The following comes from an April 18 posting on Catholic World Report.
I remember that in the early nineties, while I was an assistant priest in Flores, a girl from a secondary school in Villa Soldati, who was in her fourth or fifth year of the program, got pregnant. It was one of the first instances at that school. There were various opinions about how to address the situation; some were even considering the girl’s expulsion, but no one asked or cared about what she was going through. She was afraid of the reactions and allowed no one to get close to her. Until a young instructor, a husband and father, a man whom I greatly respect, offered to speak to her and to look for a solution together with her. When he saw her during a recess, he gave her a kiss, took her hand, and asked her gently: “So you are becoming a mother?” The girl started to cry and did not stop. This gesture of nearness helped her to open up and tell about what had happened to her. And it allowed her to arrive at a mature, responsible answer to her dilemma, so that she avoided missing years of school and remaining alone to confront life with a child. But she also avoided—because this was the danger—being considered a heroine by her classmates for having become pregnant.
What the instructor did was to bear witness to her by going to meet her. He ran the risk of hearing the girl reply, “And what does it matter to you?” But for his part, he was very compassionate, and the fact that he approached her showed that he wished her well. When you try to educate only with theoretical principles, while overlooking the fact that the important thing is who we have in front of us, you fall into a sort of fundamentalism that is of no use to young people, because they do not assimilate the lesson of being accompanied by a close, living witness.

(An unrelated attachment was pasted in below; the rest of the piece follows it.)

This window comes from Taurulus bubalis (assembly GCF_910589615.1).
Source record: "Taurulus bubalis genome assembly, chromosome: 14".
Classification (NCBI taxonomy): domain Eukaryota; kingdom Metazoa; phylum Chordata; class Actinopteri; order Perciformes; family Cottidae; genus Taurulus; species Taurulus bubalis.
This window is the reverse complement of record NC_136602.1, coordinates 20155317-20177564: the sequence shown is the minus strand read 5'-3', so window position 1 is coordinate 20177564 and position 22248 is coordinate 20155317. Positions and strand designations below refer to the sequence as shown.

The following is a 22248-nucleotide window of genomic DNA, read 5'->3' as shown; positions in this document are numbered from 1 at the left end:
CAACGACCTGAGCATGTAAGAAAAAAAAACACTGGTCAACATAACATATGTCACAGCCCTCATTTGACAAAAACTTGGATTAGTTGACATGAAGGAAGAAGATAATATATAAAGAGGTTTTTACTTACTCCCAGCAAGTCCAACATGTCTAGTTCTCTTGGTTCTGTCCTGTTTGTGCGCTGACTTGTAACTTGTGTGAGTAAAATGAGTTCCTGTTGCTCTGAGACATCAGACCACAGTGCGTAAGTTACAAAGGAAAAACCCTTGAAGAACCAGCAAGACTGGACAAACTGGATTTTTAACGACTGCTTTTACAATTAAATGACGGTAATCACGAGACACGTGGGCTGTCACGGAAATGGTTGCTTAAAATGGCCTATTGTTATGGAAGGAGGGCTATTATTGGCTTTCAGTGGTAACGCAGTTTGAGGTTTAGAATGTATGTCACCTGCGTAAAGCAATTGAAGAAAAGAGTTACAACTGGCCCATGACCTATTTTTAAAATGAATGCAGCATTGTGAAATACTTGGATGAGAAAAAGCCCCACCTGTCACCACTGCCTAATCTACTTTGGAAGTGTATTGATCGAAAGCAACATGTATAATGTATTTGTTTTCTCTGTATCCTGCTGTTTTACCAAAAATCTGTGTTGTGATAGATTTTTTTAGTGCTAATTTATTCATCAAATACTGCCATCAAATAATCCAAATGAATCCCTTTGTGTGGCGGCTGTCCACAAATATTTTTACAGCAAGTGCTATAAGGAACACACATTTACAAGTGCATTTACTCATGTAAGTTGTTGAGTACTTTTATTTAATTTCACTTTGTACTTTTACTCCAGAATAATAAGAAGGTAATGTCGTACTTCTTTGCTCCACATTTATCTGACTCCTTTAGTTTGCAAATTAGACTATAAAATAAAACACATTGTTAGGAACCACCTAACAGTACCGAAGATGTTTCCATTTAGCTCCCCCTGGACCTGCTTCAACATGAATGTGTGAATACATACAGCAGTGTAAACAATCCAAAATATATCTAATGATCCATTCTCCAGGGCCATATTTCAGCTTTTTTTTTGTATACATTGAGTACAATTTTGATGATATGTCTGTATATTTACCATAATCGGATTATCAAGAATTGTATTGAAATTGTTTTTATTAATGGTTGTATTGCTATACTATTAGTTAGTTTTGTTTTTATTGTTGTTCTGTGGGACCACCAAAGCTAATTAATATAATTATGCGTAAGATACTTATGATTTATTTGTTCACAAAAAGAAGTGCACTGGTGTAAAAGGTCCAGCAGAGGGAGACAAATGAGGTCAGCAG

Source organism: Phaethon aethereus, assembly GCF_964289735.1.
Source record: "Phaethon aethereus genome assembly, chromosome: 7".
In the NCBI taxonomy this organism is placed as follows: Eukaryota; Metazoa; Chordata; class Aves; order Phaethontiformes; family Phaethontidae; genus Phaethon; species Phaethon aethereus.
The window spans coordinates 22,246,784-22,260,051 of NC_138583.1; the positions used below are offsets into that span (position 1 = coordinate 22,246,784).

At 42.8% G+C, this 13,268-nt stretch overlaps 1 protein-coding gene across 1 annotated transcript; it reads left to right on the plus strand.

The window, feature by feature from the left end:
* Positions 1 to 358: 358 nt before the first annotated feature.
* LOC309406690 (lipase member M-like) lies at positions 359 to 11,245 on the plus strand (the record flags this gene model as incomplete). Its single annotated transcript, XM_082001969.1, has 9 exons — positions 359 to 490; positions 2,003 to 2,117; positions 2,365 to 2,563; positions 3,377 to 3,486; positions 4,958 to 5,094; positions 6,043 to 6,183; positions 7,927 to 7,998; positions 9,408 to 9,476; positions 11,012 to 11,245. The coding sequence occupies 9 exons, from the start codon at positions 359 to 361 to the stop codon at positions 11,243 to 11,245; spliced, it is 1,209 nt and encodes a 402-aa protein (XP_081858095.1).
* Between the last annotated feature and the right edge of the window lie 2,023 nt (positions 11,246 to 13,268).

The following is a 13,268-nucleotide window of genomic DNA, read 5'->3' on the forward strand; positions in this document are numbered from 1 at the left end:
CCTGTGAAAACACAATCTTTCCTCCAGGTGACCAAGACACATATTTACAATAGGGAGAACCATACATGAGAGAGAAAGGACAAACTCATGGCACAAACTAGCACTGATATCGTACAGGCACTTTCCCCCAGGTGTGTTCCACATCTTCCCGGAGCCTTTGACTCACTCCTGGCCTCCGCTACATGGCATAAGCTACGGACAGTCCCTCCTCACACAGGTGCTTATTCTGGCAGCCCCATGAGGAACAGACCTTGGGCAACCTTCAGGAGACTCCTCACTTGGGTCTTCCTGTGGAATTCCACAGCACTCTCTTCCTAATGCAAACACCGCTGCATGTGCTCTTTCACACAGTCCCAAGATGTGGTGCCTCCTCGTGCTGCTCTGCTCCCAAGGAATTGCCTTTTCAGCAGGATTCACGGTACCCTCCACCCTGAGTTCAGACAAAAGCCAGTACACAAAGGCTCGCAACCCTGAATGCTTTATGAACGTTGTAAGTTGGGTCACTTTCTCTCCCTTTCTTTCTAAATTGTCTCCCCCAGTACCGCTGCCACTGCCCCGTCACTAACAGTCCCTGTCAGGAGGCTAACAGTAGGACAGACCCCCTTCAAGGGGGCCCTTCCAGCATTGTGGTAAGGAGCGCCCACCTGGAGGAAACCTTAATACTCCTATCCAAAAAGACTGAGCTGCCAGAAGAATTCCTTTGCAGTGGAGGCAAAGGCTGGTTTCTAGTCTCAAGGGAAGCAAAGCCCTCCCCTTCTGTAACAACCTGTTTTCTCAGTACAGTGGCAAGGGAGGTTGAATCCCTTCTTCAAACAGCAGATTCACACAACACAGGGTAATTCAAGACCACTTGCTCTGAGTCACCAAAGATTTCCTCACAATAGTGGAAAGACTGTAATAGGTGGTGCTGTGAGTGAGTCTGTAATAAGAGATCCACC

From this insight, Bergoglio derives also a bit of advice for confessors. He asks them, when they go into the confessional, to be neither rigorists nor laxists. “The rigorist is someone who applies the norm and nothing else: the law is the law, period. Basta.” The laxist “sets it aside: it is not important, nothing will happen…just go on that way.” The problem, explains the future pope, “is that neither one cares about the person in front of him”. And so, what should confessors do? “Be merciful.”
Anyone acquainted with Padre Bergoglio knows how important the personal relationship is for him, the personal encounter, attention to the person. One of his anecdotes helps us to understand this better. As Auxiliary Bishop of Buenos Aires, he had to travel one day to conduct a series of spiritual exercises in a convent outside the city, and he had to take the train. As the hour drew near, he left his office in the archbishop’s chancery to go pray for a few minutes in the cathedral. As he was leaving, a young man who appeared to be psychologically disturbed approached to ask him whether he could hear his confession. The young man spoke as though he were drunk, probably under the influence of some drug.
“I, the witness to the Gospel, who was engaged in the apostolate, told him: ‘Soon a priest will arrive, and you can confess to him, because I have to do something else.’ ” Bergoglio knew that that priest would arrive a short time later. “I walked away, but after a few steps, I felt tremendous shame. I retraced my steps and told the young man, ‘The priest is going to be late; I will hear your confession.’ After hearing his confession, I brought him to Our Lady to ask her to protect him. Finally I went to the station, thinking I had missed the train. When I arrived, I realized there had been a delay and, so, I managed to take the train as planned. On the way back, I did not go home directly, but first went to my confessor, because what I had done weighed on me: ‘If I do not confess, tomorrow I cannot celebrate Mass . . .’ ”
To read the entire excerpt (book chapter), click here.